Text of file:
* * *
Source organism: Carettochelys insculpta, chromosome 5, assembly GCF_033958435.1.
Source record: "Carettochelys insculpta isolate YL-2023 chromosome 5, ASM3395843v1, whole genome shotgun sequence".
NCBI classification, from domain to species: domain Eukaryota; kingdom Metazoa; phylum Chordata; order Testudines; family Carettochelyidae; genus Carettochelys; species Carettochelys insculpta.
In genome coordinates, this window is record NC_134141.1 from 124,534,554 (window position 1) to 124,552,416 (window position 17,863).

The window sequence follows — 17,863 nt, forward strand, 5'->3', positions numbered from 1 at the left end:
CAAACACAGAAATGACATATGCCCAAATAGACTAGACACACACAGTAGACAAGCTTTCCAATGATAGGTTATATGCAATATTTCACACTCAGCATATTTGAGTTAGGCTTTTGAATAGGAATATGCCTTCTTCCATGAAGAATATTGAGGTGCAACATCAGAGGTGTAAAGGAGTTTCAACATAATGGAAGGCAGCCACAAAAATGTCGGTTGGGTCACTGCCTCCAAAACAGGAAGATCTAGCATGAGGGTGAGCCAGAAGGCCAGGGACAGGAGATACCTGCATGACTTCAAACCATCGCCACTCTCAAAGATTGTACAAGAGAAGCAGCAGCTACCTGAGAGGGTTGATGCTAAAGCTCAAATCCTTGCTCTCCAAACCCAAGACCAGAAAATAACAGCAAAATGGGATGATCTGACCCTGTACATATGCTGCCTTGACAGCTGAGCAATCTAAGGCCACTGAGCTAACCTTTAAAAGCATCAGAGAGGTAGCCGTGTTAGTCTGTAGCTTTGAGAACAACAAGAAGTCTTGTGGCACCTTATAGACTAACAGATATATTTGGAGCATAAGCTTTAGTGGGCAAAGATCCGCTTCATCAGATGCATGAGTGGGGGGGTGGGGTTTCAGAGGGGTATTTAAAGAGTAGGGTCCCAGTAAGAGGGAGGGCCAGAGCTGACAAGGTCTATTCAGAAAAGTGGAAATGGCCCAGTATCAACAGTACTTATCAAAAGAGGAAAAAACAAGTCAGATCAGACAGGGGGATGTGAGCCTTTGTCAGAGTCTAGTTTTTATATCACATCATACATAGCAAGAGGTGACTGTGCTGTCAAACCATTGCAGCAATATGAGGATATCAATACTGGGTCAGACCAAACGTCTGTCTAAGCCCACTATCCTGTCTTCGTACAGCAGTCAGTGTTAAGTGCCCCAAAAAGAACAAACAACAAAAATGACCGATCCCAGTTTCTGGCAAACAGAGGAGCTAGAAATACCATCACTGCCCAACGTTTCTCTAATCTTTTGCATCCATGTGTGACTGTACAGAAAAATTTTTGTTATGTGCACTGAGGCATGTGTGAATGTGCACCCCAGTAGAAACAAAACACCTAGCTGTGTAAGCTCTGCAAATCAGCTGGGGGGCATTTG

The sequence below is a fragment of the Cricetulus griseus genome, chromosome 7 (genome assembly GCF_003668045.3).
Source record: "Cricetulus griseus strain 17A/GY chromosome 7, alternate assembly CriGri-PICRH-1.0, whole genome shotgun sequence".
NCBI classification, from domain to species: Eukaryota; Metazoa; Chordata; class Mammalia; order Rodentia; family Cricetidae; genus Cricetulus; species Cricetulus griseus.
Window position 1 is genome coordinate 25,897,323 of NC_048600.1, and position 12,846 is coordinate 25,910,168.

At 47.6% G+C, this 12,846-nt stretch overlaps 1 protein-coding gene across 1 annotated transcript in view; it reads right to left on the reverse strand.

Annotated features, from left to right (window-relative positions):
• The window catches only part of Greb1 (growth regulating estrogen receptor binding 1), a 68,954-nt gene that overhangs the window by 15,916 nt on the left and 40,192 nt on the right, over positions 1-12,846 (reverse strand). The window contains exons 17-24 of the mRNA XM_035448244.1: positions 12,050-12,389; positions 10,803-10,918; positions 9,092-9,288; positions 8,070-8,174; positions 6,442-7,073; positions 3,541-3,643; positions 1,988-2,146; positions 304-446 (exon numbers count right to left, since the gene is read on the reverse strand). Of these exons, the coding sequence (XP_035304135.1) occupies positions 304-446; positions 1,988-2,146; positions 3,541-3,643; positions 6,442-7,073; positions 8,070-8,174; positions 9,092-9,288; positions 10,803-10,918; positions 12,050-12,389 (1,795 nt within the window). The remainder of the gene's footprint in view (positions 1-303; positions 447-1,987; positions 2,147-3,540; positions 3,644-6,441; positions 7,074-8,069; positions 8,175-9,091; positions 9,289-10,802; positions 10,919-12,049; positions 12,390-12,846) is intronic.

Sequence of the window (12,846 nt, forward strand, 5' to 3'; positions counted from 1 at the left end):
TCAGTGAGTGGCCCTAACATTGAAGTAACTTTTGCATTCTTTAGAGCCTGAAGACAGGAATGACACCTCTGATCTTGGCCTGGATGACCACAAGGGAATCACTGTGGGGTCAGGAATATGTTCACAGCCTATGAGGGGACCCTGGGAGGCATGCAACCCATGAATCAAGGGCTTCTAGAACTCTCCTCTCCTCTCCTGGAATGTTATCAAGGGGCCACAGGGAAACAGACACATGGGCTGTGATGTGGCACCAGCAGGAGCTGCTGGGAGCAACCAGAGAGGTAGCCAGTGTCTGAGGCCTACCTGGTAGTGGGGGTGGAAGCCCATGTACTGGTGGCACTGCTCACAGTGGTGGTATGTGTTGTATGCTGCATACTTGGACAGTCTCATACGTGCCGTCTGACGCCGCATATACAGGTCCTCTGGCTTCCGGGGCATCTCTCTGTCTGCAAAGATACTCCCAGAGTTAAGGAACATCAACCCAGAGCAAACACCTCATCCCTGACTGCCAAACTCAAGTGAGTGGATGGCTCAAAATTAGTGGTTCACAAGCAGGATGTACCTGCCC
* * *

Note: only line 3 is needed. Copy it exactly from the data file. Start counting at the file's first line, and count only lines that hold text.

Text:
NCBI classification, from domain to species: domain Eukaryota; kingdom Metazoa; phylum Chordata; order Testudines; family Carettochelyidae; genus Carettochelys; species Carettochelys insculpta.